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ERC

NEUROCOOPERATION Report Summary

Project ID: 313454
Funded under: FP7-IDEAS-ERC
Country: Netherlands

Final Report Summary - NEUROCOOPERATION (Trust & Reciprocity: neural and psychological models of social cooperation)

The overall project was completed on schedule, and all the targeted questions were answered with results that will make important scientific contributions to the research field of decision neuroscience. Project 1 investigated how we assess trust in others, by using behavioural, neuroimaging, and computational modelling. Here, we have shown how reinforcement models capture social learning, and the psychological and neural aspects that are unique to dealing with other humans as opposed to mechanistic devices. Additionally, we have shown how in-group roles can play a determining factor in how we trust. Project 2 explored how we reciprocate trust. Here, we have demonstrated clear behavioural, computational, and neural evidence for multiple motives that are at play in these important pro-social choices, and developed novel and insightful tasks and models that will allow for many future investigations into reciprocity. Project 3 examined the factors underlying cooperation, with particular relevance to the roles of reward, punishment and agency. We have shown the important role that social comparison plays in this regard. We also explored the neural and psychological mechanisms of responses to the (non)cooperation of others, in particular when and how we choose to both punish non-cooperators and compensate victims of non-cooperation, with additional insights into the role of the neuropeptide oxytocin in this process. Project 4 investigated how our social expectations impact our decisions about justice and fairness. Here, we have shown the neural underpinnings of these expectations, as well as demonstrating how psychological fairness can be strongly influenced by the distributive norms at play. Taken together, the four work packages allow for a more comprehensive understanding of how we chose and decide in complex interactive social situations.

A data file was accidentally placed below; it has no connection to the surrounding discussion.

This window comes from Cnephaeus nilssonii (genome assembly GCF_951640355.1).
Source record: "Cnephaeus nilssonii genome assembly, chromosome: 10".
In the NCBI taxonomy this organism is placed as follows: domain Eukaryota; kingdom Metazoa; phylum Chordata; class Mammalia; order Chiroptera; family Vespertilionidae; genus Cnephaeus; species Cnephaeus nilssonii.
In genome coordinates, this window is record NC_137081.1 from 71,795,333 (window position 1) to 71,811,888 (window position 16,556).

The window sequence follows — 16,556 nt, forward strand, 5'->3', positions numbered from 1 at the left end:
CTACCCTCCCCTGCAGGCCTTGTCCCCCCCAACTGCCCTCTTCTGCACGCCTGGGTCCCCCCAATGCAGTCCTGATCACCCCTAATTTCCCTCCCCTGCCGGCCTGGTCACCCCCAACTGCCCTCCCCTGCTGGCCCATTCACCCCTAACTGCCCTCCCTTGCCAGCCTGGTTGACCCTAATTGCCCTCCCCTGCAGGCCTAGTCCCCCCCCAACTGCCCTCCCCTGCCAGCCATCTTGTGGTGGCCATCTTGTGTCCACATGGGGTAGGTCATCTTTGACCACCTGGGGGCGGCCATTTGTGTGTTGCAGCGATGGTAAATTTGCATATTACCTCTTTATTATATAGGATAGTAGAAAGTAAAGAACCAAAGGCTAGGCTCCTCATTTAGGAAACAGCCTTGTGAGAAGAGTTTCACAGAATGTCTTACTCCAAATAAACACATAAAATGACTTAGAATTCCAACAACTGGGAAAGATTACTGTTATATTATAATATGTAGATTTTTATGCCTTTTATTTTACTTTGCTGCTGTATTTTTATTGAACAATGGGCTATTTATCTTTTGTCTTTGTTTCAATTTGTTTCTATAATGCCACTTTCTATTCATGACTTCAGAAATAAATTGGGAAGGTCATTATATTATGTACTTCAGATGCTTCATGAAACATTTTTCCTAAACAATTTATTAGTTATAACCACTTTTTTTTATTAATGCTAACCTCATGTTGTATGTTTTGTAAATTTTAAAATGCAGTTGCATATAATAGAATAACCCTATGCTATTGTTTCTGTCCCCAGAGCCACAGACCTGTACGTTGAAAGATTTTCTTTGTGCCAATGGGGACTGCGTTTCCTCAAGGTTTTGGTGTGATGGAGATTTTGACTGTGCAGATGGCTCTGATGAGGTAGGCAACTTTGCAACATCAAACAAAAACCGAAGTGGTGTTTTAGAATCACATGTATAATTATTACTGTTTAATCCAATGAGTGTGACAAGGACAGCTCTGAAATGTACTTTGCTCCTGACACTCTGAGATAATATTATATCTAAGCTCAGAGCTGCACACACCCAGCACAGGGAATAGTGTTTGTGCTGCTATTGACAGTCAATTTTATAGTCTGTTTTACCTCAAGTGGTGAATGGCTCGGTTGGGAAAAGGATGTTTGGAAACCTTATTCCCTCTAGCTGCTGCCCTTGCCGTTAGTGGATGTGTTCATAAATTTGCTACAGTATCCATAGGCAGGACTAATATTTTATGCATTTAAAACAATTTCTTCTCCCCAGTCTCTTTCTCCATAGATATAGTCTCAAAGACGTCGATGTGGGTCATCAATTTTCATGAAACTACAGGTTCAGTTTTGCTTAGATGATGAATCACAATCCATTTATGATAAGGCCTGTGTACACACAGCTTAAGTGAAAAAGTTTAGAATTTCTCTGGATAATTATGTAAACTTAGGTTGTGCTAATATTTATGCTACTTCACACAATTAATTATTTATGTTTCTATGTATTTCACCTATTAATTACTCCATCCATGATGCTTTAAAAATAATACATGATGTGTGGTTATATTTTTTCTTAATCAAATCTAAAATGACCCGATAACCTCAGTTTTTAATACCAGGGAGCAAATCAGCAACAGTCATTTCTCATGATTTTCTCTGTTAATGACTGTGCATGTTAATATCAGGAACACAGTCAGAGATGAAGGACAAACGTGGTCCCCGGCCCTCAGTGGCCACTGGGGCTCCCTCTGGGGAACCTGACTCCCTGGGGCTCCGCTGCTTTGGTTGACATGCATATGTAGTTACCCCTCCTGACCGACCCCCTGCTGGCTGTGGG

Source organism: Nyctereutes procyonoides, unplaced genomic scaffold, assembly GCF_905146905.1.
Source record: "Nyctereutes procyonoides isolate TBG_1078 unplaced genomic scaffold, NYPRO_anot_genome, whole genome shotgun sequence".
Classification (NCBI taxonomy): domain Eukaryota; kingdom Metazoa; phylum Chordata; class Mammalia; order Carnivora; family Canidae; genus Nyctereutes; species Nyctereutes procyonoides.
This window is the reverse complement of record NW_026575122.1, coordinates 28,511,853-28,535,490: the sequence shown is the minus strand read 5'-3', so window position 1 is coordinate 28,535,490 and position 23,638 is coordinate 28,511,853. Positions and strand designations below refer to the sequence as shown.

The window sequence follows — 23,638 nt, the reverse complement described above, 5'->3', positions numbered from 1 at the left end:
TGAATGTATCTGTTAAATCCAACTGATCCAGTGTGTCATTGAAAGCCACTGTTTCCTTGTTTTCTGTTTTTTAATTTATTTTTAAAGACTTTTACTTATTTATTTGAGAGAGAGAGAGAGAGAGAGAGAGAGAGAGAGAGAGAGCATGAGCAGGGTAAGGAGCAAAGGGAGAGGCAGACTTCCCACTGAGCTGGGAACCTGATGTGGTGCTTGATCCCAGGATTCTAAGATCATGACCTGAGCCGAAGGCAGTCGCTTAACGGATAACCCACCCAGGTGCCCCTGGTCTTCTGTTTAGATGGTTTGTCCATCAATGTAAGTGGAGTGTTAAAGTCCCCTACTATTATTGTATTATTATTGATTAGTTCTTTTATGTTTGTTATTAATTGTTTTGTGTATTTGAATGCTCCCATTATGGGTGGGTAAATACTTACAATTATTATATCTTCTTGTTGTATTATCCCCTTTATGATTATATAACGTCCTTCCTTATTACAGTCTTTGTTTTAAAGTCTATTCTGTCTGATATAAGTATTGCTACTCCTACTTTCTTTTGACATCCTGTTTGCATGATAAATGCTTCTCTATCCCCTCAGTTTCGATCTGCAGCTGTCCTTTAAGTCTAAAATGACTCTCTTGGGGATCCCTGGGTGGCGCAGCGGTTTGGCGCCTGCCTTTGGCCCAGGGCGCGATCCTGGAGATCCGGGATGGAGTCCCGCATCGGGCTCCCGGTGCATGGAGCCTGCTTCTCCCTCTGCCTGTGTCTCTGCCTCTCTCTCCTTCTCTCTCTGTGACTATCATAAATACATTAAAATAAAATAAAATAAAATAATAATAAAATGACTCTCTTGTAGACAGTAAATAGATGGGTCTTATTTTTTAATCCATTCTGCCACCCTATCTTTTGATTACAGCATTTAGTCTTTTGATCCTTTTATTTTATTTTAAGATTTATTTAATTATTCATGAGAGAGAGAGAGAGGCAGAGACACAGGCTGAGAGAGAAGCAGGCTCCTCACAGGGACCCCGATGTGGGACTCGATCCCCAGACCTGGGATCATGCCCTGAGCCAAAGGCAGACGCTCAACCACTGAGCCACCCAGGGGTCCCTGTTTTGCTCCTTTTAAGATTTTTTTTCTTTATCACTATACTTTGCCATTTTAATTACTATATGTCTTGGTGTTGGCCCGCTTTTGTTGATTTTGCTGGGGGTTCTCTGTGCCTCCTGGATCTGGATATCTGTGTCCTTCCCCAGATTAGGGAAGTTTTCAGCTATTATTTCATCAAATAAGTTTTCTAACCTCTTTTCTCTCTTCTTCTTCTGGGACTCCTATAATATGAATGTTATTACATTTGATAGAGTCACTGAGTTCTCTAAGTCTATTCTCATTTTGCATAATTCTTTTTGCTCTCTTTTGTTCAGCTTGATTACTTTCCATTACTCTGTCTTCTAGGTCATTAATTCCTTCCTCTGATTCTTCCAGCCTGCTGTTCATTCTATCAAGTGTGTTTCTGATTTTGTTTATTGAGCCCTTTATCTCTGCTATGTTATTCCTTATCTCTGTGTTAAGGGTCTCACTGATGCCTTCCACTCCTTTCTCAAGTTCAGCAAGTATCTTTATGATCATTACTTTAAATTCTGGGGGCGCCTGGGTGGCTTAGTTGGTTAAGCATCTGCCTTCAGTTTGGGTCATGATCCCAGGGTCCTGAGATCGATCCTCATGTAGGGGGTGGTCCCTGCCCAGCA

Reported by

STICHTING KATHOLIEKE UNIVERSITEIT
Netherlands
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